Randall Story isn’t from around here.
He knows he can get home. He just has to work to make the world a better place, a little bit at a time.
But a lifetime of work is now threatened by people who have learned how to extract energy from the order of the universe.
They seem to be unaware that every watt they extract makes the world descend a little more into chaos.
What if someone from the future could send messages into the head of someone in our time?
And what if the only possible recipient was a schizophrenic who was used to hearing voices, and everyone he knows is used to him hearing voices?
And when he starts getting rich from lottery and horse-racing wins and stock tips, he gets the interest of the police, the mob, and the SEC?
June Clemson's mother Rachel is laundering 22 million reasons to keep her past a secret, even from her daughter.
But when June's innocent DNA test reveals relatives she didn't know existed, she puts her life and that of everyone she meets in grave danger.
Wade Bennet was shot in the arm while rescuing the kidnapped daughter of a crime boss.\
But that is only the beginning of his problems.
The daughter is now missing after maybe shooting her father with a gun taken from the kidnappers Wade killed.
At every turn, new evidence brings to light new mysteries, and no one can be trusted.
And that is just the beginning of Wade's problems.
Sandra is in the business of finding people.
Unfortunately, the man she found was murdered shortly after being found.
She is on the run, hiding from her murderous client, and now from the police, who think she is killing people.
But Sandra is in the business of finding people. She knows how to hide.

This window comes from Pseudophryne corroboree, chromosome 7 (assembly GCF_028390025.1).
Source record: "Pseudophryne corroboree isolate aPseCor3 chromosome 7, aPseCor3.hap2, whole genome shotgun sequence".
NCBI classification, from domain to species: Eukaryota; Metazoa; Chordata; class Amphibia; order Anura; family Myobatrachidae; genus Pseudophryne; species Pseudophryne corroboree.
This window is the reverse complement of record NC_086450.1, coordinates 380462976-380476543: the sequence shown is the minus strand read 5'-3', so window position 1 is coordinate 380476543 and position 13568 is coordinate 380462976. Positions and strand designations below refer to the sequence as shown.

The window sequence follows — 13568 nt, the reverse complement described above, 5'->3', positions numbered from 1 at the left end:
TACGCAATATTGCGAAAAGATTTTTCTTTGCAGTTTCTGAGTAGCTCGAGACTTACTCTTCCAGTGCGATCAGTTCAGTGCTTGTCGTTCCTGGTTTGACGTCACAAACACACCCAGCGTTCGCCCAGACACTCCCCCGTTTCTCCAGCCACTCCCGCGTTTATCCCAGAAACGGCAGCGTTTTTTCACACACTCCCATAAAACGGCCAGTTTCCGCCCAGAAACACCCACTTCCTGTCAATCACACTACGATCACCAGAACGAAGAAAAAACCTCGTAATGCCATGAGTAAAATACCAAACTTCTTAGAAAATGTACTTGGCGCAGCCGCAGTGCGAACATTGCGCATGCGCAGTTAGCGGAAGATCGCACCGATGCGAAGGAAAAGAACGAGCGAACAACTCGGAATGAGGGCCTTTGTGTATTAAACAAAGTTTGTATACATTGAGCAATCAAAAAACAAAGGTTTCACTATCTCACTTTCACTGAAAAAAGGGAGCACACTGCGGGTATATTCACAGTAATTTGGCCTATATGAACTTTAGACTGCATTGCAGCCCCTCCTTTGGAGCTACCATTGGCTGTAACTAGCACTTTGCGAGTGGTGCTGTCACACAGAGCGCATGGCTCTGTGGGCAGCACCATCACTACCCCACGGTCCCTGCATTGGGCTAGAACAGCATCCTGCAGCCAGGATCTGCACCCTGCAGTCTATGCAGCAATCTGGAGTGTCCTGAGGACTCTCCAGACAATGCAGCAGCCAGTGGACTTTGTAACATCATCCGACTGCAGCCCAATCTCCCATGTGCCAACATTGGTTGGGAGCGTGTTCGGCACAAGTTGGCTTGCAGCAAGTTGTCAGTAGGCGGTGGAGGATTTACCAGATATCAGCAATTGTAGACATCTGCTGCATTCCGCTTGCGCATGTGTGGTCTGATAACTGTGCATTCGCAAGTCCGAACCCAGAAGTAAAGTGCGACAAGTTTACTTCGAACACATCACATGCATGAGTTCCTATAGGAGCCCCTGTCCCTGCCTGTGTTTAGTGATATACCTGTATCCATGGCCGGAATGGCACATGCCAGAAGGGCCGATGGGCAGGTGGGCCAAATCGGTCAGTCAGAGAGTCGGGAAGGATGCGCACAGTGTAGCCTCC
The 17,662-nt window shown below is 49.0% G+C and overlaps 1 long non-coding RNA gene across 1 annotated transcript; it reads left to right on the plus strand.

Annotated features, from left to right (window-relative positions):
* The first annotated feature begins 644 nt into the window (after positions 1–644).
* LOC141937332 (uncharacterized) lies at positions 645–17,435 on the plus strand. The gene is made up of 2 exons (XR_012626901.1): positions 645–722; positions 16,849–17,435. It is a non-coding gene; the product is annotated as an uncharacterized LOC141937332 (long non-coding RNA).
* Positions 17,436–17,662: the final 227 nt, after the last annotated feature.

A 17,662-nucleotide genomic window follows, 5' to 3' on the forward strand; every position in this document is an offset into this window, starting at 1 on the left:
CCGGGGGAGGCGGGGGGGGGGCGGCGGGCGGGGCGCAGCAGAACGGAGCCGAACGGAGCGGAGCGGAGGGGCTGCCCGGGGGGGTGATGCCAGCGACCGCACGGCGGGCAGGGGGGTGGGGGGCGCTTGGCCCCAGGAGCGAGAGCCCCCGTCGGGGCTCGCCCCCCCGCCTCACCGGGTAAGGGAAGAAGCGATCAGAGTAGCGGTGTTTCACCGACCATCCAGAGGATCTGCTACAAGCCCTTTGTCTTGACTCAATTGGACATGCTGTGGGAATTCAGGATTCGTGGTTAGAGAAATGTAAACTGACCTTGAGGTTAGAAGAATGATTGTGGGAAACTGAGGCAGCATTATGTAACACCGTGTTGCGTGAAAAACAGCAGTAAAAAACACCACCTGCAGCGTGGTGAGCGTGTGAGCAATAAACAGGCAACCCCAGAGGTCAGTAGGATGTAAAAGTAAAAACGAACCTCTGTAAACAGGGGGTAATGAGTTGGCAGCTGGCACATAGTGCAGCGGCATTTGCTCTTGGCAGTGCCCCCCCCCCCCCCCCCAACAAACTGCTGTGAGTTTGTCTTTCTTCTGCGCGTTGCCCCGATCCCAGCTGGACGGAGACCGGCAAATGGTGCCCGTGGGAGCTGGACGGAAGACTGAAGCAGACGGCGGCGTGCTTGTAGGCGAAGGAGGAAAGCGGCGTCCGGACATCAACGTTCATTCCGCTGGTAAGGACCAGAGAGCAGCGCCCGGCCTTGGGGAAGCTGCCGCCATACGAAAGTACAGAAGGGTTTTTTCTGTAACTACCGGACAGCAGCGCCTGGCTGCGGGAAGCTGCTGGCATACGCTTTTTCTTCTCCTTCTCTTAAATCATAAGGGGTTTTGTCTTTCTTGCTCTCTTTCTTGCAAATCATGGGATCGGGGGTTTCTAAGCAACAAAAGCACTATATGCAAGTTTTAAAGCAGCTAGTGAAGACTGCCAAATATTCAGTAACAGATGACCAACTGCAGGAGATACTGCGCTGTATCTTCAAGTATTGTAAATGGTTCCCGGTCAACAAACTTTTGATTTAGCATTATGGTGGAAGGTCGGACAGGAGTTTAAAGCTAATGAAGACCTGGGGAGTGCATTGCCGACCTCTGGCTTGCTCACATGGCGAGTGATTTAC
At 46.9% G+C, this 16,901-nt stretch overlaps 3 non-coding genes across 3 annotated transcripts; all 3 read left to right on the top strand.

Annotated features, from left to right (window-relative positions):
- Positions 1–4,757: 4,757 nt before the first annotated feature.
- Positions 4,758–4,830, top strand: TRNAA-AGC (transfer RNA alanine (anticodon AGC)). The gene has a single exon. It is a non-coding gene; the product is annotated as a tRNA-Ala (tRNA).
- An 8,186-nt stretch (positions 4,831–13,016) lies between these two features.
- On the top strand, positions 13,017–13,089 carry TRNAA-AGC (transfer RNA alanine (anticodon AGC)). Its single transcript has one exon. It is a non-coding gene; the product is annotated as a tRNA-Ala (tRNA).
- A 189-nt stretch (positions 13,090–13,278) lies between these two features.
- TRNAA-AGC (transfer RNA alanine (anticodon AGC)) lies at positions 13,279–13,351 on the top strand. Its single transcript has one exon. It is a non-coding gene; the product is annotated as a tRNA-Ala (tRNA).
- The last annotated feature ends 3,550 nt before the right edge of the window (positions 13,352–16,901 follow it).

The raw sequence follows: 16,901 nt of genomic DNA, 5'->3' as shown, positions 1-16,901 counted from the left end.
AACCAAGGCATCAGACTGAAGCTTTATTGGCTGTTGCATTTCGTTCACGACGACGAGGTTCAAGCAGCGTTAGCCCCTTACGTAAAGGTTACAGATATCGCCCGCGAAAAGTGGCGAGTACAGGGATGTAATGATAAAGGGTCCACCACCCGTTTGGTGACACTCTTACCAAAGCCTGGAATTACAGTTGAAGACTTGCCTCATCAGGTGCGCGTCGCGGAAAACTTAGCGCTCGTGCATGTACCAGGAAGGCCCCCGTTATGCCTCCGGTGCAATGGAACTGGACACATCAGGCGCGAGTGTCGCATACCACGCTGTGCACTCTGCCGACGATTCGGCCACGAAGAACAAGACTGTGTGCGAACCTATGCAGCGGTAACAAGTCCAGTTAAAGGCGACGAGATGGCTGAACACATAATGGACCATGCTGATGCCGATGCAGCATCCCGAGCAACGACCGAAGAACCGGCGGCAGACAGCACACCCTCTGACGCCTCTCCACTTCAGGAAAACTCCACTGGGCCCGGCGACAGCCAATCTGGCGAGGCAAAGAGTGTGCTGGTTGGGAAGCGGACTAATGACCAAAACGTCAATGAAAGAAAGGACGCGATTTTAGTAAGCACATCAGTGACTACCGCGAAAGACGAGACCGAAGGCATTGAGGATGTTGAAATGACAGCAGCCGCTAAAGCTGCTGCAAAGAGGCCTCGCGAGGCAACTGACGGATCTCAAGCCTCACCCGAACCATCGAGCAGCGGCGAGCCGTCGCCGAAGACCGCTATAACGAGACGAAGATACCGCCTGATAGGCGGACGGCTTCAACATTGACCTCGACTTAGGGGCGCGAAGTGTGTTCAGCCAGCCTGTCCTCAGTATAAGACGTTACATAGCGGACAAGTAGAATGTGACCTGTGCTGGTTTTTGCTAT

And she knows that she must find her client in order to get her life back.
Or just save it.
California's north coast is quiet, lonely, and rugged, and not a place well known for murder.
But when an investigator looking into a possible suicide is murdered, Jimmy Davis interrupts his retirement and takes the case. But as soon as he gets to the scene, the main suspect also turns up dead.
Connecting the three deaths is all the more difficult because everyone in the small community seems to be guilty. The pretty singer was dating the married suspect, and her footprints are at the cliff where he fell. The daughter of the first victim has several motives, as do most of the other locals who knew the three dead men.
A new approach to the investigation is needed, or the next investigator may end up dead as well.
A new approach is exactly what Jimmy Davis brings, but he also brings a gun.
Sarah has awakened in unfamiliar places before. But this time the memory loss covers seven years.
In that time, she learns, she has married a billionaire, and also apparently murdered him.
It is only a matter of time before the police find her. But her doctors now have a treatment for her condition, and with time and work she should get back the memories of what happened during her blackout periods.
And those memories may be the key to whether she lives free, or dies in prison.
Jerry has half a brain, and half a mind to use it.